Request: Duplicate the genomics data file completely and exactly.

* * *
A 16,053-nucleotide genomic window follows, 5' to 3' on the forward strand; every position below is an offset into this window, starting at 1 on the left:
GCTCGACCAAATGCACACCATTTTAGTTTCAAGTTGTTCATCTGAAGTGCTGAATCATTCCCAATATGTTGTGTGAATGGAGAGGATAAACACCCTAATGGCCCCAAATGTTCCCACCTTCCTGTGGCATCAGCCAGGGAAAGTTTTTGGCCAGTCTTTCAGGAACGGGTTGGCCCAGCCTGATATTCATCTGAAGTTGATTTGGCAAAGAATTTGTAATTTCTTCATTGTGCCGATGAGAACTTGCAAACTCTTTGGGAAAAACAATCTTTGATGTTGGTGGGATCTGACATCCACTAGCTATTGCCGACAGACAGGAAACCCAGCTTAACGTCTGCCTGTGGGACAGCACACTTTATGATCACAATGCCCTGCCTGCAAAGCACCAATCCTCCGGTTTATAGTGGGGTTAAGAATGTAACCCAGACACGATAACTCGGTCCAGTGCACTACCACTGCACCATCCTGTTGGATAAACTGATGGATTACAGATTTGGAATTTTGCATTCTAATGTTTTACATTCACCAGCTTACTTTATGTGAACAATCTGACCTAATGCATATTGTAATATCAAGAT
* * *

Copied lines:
A 16,053-nucleotide genomic window follows, 5' to 3' on the forward strand; every position below is an offset into this window, starting at 1 on the left:
GCTCGACCAAATGCACACCATTTTAGTTTCAAGTTGTTCATCTGAAGTGCTGAATCATTCCCAATATGTTGTGTGAATGGAGAGGATAAACACCCTAATGGCCCCAAATGTTCCCACCTTCCTGTGGCATCAGCCAGGGAAAGTTTTTGGCCAGTCTTTCAGGAACGGGTTGGCCCAGCCTGATATTCATCTGAAGTTGATTTGGCAAAGAATTTGTAATTTCTTCATTGTGCCGATGAGAACTTGCAAACTCTTTGGGAAAAACAATCTTTGATGTTGGTGGGATCTGACATCCACTAGCTATTGCCGACAGACAGGAAACCCAGCTTAACGTCTGCCTGTGGGACAGCACACTTTATGATCACAATGCCCTGCCTGCAAAGCACCAATCCTCCGGTTTATAGTGGGGTTAAGAATGTAACCCAGACACGATAACTCGGTCCAGTGCACTACCACTGCACCATCCTGTTGGATAAACTGATGGATTACAGATTTGGAATTTTGCATTCTAATGTTTTACATTCACCAGCTTACTTTATGTGAACAATCTGACCTAATGCATATTGTAATATCAAGAT